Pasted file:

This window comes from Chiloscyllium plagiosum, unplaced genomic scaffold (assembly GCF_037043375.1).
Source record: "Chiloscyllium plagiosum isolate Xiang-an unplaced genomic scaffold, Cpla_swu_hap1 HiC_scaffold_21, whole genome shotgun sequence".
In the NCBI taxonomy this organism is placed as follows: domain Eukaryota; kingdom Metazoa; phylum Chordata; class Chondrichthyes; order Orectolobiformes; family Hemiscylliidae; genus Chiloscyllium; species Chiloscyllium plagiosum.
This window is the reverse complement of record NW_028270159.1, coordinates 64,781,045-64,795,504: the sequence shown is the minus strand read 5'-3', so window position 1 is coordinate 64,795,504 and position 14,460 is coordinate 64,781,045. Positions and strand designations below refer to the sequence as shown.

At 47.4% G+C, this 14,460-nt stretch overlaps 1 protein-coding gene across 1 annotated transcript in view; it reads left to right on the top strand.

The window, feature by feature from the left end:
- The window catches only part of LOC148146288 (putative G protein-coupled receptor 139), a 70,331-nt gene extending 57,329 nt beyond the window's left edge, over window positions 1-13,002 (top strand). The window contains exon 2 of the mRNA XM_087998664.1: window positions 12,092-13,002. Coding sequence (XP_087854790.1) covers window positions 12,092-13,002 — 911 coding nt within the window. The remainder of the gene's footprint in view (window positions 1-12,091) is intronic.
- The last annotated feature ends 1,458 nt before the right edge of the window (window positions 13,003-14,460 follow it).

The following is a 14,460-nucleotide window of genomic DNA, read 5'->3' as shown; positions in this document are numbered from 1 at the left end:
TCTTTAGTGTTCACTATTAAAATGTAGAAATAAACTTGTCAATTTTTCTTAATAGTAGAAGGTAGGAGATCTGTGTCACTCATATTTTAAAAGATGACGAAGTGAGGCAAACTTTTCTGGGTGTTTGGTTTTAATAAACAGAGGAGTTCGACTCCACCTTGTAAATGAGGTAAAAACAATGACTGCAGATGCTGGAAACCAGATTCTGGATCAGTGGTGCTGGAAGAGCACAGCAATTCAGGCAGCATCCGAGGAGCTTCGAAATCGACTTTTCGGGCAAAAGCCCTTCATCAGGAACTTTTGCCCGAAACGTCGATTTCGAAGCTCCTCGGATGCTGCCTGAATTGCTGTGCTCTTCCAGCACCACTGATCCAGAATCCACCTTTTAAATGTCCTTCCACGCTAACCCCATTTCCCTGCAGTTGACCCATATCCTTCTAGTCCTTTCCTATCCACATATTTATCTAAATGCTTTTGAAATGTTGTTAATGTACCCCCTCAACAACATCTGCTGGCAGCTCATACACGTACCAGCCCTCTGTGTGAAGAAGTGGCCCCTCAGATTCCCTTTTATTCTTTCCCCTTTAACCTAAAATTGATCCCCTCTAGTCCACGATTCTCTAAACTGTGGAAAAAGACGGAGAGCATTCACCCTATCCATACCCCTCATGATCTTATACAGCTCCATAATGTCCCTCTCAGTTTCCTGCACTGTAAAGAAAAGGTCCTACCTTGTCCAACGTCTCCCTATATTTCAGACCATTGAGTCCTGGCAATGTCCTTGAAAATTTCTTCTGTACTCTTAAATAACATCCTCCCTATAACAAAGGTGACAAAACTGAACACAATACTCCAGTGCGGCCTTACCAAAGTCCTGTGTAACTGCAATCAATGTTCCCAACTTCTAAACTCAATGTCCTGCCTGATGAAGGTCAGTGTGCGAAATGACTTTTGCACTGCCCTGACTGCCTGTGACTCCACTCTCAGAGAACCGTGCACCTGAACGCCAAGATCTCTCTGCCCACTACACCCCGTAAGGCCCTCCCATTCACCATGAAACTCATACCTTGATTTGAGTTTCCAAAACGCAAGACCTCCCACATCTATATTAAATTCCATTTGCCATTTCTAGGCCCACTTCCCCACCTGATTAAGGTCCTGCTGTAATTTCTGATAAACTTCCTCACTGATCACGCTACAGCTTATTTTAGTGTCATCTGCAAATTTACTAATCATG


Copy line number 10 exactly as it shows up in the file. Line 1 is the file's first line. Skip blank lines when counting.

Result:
TCTTTAGTGTTCACTATTAAAATGTAGAAATAAACTTGTCAATTTTTCTTAATAGTAGAAGGTAGGAGATCTGTGTCACTCATATTTTAAAAGATGACGAAGTGAGGCAAACTTTTCTGGGTGTTTGGTTTTAATAAACAGAGGAGTTCGACTCCACCTTGTAAATGAGGTAAAAACAATGACTGCAGATGCTGGAAACCAGATTCTGGATCAGTGGTGCTGGAAGAGCACAGCAATTCAGGCAGCATCCGAGGAGCTTCGAAATCGACTTTTCGGGCAAAAGCCCTTCATCAGGAACTTTTGCCCGAAACGTCGATTTCGAAGCTCCTCGGATGCTGCCTGAATTGCTGTGCTCTTCCAGCACCACTGATCCAGAATCCACCTTTTAAATGTCCTTCCACGCTAACCCCATTTCCCTGCAGTTGACCCATATCCTTCTAGTCCTTTCCTATCCACATATTTATCTAAATGCTTTTGAAATGTTGTTAATGTACCCCCTCAACAACATCTGCTGGCAGCTCATACACGTACCAGCCCTCTGTGTGAAGAAGTGGCCCCTCAGATTCCCTTTTATTCTTTCCCCTTTAACCTAAAATTGATCCCCTCTAGTCCACGATTCTCTAAACTGTGGAAAAAGACGGAGAGCATTCACCCTATCCATACCCCTCATGATCTTATACAGCTCCATAATGTCCCTCTCAGTTTCCTGCACTGTAAAGAAAAGGTCCTACCTTGTCCAACGTCTCCCTATATTTCAGACCATTGAGTCCTGGCAATGTCCTTGAAAATTTCTTCTGTACTCTTAAATAACATCCTCCCTATAACAAAGGTGACAAAACTGAACACAATACTCCAGTGCGGCCTTACCAAAGTCCTGTGTAACTGCAATCAATGTTCCCAACTTCTAAACTCAATGTCCTGCCTGATGAAGGTCAGTGTGCGAAATGACTTTTGCACTGCCCTGACTGCCTGTGACTCCACTCTCAGAGAACCGTGCACCTGAACGCCAAGATCTCTCTGCCCACTACACCCCGTAAGGCCCTCCCATTCACCATGAAACTCATACCTTGATTTGAGTTTCCAAAACGCAAGACCTCCCACATCTATATTAAATTCCATTTGCCATTTCTAGGCCCACTTCCCCACCTGATTAAGGTCCTGCTGTAATTTCTGATAAACTTCCTCACTGATCACGCTACAGCTTATTTTAGTGTCATCTGCAAATTTACTAATCATG